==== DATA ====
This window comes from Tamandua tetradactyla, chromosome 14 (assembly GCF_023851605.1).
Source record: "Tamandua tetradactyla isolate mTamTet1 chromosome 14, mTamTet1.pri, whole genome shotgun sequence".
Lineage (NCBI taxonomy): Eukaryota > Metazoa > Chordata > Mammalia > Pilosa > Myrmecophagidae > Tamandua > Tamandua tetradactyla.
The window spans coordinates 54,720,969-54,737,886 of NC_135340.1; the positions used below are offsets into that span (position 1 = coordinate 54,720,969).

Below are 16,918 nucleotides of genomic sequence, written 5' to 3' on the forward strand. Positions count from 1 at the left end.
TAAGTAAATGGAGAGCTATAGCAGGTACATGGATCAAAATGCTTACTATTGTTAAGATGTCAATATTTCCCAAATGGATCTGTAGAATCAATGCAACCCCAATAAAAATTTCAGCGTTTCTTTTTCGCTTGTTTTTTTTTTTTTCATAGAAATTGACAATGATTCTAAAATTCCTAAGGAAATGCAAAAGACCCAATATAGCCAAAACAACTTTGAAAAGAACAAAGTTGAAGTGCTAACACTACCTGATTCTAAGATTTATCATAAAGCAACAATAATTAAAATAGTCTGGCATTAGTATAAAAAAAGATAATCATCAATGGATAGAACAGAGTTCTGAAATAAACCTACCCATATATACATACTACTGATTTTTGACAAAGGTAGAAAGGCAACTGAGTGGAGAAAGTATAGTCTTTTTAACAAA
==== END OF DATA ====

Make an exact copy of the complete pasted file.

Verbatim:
This window comes from Tamandua tetradactyla, chromosome 14 (assembly GCF_023851605.1).
Source record: "Tamandua tetradactyla isolate mTamTet1 chromosome 14, mTamTet1.pri, whole genome shotgun sequence".
Lineage (NCBI taxonomy): Eukaryota > Metazoa > Chordata > Mammalia > Pilosa > Myrmecophagidae > Tamandua > Tamandua tetradactyla.
The window spans coordinates 54,720,969-54,737,886 of NC_135340.1; the positions used below are offsets into that span (position 1 = coordinate 54,720,969).

Below are 16,918 nucleotides of genomic sequence, written 5' to 3' on the forward strand. Positions count from 1 at the left end.
TAAGTAAATGGAGAGCTATAGCAGGTACATGGATCAAAATGCTTACTATTGTTAAGATGTCAATATTTCCCAAATGGATCTGTAGAATCAATGCAACCCCAATAAAAATTTCAGCGTTTCTTTTTCGCTTGTTTTTTTTTTTTTCATAGAAATTGACAATGATTCTAAAATTCCTAAGGAAATGCAAAAGACCCAATATAGCCAAAACAACTTTGAAAAGAACAAAGTTGAAGTGCTAACACTACCTGATTCTAAGATTTATCATAAAGCAACAATAATTAAAATAGTCTGGCATTAGTATAAAAAAAGATAATCATCAATGGATAGAACAGAGTTCTGAAATAAACCTACCCATATATACATACTACTGATTTTTGACAAAGGTAGAAAGGCAACTGAGTGGAGAAAGTATAGTCTTTTTAACAAA